Who was that singer at The Cellar Door last night? Piaf? Dietrich? Garland? Lenya?

Rulka?

That's right, the woman in question was Linda Rulka, a young Washington singer who dares to rub shoulders (and thereby invite comparison) with some of the better vocalists of this century.

Linda Rulka is no mirror imitator. Nor is she a hopeless derivative performer with no imagination of her own. She is an entertainer of the first order who sings with an intense abandon that comes from a passion for the music and personalities of her idols. Her show last night was a marvel of vocal prowess and comic finesse. Rulka's husky voice may not be the equal of her illustrious predecessors, but it has an elastic feel that stretches to cover everything from a quirky Jacques Brel number to the classic "yfalling in Love Again." Interspersed with the music selections were a series of monologues, sly gestures and dramatic poses that captivated the crowd.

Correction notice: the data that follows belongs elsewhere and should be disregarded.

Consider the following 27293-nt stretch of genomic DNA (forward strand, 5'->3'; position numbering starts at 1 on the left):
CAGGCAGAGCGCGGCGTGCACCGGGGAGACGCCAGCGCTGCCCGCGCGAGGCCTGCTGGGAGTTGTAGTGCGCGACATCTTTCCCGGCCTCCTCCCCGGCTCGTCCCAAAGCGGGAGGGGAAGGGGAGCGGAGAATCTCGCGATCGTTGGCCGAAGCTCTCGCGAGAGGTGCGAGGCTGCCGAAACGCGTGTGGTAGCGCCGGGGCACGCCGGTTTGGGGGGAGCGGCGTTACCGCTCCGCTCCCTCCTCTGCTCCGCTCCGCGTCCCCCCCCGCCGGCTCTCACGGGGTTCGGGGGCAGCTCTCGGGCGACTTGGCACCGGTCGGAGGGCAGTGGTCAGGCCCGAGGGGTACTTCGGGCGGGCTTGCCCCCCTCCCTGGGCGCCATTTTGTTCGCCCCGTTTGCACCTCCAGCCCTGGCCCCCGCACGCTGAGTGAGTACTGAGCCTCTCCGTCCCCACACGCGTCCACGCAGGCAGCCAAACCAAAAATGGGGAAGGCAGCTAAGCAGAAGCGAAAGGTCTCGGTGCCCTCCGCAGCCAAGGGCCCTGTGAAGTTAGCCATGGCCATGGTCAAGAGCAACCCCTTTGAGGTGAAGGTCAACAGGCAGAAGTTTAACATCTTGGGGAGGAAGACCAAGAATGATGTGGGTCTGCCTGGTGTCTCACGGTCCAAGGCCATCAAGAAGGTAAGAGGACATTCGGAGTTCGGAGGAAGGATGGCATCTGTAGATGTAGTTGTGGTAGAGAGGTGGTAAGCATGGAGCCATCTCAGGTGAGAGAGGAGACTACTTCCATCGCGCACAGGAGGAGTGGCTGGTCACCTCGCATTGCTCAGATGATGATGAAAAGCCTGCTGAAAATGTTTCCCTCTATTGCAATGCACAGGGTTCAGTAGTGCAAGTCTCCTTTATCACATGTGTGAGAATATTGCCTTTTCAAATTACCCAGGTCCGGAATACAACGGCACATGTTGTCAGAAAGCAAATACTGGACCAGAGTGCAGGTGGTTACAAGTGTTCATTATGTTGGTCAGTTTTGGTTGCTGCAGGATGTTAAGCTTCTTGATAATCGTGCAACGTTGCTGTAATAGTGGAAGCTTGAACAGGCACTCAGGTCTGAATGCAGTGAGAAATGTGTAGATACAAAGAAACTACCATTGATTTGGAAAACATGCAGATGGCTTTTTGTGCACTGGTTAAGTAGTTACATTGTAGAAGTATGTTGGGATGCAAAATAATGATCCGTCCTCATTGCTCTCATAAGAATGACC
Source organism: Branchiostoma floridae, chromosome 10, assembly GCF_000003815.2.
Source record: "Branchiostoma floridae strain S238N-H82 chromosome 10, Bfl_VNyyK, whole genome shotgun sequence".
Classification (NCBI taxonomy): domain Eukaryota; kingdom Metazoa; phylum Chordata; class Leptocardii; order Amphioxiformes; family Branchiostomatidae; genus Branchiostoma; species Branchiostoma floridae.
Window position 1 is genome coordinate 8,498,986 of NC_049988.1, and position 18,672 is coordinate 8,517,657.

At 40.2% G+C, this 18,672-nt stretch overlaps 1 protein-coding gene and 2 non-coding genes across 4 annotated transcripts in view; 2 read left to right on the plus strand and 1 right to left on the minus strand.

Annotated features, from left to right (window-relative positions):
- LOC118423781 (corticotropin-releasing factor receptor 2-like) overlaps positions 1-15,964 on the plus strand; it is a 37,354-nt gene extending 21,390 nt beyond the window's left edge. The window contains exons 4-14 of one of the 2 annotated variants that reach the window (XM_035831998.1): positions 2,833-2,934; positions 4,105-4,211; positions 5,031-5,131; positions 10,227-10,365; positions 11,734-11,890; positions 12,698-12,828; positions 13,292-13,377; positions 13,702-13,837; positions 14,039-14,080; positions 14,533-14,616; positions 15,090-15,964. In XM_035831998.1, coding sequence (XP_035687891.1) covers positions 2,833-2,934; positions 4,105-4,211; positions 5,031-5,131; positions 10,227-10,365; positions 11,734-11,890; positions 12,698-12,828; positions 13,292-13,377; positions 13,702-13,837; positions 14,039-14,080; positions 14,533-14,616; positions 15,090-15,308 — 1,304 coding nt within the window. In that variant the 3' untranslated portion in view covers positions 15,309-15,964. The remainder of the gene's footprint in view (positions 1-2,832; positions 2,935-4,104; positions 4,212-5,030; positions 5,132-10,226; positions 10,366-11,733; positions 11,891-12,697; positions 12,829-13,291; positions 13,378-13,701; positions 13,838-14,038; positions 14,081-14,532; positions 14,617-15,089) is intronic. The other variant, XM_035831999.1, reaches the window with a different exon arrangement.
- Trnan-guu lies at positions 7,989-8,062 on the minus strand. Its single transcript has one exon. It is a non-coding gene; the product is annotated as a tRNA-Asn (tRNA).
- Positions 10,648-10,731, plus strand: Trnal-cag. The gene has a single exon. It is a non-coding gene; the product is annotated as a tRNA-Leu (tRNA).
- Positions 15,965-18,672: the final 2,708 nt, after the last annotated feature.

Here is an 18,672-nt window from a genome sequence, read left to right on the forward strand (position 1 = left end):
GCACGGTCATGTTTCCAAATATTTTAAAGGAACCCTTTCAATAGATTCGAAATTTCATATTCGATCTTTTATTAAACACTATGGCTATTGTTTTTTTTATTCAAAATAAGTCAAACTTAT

Linda Rulka is self-indulgent, artificial and pretentious in the best sense of those words. She knows what and whom she likes, and she aspires to do justice to her material and its originators. The result is a charm that is her very own.